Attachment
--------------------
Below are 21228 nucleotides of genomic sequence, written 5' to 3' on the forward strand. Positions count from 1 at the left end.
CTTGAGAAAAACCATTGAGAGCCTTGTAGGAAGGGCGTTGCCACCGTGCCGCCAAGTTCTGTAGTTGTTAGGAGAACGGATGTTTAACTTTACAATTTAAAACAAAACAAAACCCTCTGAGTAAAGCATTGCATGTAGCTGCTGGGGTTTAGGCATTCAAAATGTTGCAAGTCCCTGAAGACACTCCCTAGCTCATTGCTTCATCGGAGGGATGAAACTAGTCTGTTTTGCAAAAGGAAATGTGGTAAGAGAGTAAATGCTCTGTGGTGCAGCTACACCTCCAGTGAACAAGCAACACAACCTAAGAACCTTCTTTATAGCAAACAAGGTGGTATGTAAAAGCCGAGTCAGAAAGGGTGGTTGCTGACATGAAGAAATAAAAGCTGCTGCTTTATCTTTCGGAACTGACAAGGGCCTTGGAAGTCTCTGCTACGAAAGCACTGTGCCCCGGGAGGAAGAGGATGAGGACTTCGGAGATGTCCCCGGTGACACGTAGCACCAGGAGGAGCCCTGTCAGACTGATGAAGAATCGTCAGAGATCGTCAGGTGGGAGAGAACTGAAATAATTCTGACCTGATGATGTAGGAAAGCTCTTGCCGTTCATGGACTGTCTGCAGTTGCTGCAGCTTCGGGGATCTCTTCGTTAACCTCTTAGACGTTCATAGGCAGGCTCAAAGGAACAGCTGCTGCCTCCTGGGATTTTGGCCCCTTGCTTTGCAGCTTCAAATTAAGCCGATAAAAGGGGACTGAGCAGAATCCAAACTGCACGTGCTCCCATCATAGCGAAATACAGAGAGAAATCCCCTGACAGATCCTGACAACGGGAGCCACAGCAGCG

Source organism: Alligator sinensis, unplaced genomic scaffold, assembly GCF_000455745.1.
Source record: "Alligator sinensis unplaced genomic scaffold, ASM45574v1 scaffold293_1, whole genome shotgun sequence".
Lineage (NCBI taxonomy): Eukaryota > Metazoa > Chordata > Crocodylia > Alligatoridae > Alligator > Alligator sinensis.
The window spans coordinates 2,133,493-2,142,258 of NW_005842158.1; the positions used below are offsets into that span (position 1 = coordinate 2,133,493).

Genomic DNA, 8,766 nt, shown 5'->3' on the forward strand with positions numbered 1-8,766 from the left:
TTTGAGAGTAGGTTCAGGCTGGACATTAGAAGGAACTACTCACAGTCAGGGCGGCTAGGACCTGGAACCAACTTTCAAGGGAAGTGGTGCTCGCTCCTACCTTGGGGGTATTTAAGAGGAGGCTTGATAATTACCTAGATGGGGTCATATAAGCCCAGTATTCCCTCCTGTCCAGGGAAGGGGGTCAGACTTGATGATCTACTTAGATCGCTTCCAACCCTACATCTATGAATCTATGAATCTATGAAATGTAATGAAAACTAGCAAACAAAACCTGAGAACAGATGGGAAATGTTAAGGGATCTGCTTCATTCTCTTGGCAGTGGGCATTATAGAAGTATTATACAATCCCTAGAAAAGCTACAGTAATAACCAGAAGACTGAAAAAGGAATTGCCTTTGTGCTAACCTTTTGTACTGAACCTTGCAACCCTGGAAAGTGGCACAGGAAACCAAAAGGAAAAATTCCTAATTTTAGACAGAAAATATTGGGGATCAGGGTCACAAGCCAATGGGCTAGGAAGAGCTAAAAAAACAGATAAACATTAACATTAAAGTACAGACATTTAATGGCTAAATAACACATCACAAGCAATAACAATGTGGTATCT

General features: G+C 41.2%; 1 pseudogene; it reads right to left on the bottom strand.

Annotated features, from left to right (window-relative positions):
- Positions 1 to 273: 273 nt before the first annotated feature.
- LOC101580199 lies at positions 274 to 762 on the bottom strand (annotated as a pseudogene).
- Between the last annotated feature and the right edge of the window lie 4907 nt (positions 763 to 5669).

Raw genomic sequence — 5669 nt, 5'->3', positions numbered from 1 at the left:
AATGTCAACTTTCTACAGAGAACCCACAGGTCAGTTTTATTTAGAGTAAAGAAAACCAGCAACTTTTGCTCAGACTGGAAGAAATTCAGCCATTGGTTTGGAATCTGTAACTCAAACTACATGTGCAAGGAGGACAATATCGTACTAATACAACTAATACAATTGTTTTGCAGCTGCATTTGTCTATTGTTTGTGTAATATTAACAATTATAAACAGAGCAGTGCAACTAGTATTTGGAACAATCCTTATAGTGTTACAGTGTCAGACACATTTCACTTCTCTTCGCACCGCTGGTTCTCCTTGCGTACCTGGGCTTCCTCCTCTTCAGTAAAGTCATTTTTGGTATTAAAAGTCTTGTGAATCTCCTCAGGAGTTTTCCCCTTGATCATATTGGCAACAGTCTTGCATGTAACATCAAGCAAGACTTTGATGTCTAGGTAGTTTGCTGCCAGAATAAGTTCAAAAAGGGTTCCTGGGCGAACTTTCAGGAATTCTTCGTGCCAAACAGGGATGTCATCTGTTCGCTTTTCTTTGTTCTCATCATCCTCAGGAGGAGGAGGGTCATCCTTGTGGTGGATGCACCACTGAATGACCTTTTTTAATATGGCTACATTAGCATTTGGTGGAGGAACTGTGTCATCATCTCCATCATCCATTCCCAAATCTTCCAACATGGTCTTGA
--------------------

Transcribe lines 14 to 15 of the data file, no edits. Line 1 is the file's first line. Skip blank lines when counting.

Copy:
Raw genomic sequence — 5669 nt, 5'->3', positions numbered from 1 at the left:
AATGTCAACTTTCTACAGAGAACCCACAGGTCAGTTTTATTTAGAGTAAAGAAAACCAGCAACTTTTGCTCAGACTGGAAGAAATTCAGCCATTGGTTTGGAATCTGTAACTCAAACTACATGTGCAAGGAGGACAATATCGTACTAATACAACTAATACAATTGTTTTGCAGCTGCATTTGTCTATTGTTTGTGTAATATTAACAATTATAAACAGAGCAGTGCAACTAGTATTTGGAACAATCCTTATAGTGTTACAGTGTCAGACACATTTCACTTCTCTTCGCACCGCTGGTTCTCCTTGCGTACCTGGGCTTCCTCCTCTTCAGTAAAGTCATTTTTGGTATTAAAAGTCTTGTGAATCTCCTCAGGAGTTTTCCCCTTGATCATATTGGCAACAGTCTTGCATGTAACATCAAGCAAGACTTTGATGTCTAGGTAGTTTGCTGCCAGAATAAGTTCAAAAAGGGTTCCTGGGCGAACTTTCAGGAATTCTTCGTGCCAAACAGGGATGTCATCTGTTCGCTTTTCTTTGTTCTCATCATCCTCAGGAGGAGGAGGGTCATCCTTGTGGTGGATGCACCACTGAATGACCTTTTTTAATATGGCTACATTAGCATTTGGTGGAGGAACTGTGTCATCATCTCCATCATCCATTCCCAAATCTTCCAACATGGTCTTGA